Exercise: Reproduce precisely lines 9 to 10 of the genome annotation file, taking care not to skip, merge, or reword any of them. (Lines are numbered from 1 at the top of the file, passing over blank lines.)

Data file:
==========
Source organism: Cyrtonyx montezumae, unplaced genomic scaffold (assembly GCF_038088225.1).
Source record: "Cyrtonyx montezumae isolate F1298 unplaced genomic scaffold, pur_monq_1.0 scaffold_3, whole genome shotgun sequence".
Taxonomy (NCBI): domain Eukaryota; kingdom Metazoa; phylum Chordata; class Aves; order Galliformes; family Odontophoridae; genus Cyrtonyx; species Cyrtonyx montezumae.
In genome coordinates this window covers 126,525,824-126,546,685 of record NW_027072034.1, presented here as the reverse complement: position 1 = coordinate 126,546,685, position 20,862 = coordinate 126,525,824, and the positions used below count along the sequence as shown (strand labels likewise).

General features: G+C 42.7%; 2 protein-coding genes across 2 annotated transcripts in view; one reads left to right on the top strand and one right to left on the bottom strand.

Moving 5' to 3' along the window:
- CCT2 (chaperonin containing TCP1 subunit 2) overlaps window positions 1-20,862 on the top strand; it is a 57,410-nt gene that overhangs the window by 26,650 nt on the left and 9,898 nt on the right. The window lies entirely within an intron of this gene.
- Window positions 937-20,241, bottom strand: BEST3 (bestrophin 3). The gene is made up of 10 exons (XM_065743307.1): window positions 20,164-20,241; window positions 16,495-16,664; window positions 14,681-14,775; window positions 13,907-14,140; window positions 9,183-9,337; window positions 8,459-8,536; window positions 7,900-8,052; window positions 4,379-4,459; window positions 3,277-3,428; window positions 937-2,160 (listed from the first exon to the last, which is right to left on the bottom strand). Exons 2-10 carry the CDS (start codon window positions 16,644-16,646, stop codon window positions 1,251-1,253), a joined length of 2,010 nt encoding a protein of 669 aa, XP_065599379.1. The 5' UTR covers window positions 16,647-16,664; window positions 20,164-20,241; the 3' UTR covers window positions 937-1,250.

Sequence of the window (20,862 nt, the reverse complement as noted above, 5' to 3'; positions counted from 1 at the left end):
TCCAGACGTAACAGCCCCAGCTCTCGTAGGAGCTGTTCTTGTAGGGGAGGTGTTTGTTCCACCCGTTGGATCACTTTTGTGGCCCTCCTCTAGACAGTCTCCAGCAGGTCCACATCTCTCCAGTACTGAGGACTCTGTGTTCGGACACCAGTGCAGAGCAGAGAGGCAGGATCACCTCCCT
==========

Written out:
Sequence of the window (20,862 nt, the reverse complement as noted above, 5' to 3'; positions counted from 1 at the left end):
TCCAGACGTAACAGCCCCAGCTCTCGTAGGAGCTGTTCTTGTAGGGGAGGTGTTTGTTCCACCCGTTGGATCACTTTTGTGGCCCTCCTCTAGACAGTCTCCAGCAGGTCCACATCTCTCCAGTACTGAGGACTCTGTGTTCGGACACCAGTGCAGAGCAGAGAGGCAGGATCACCTCCCT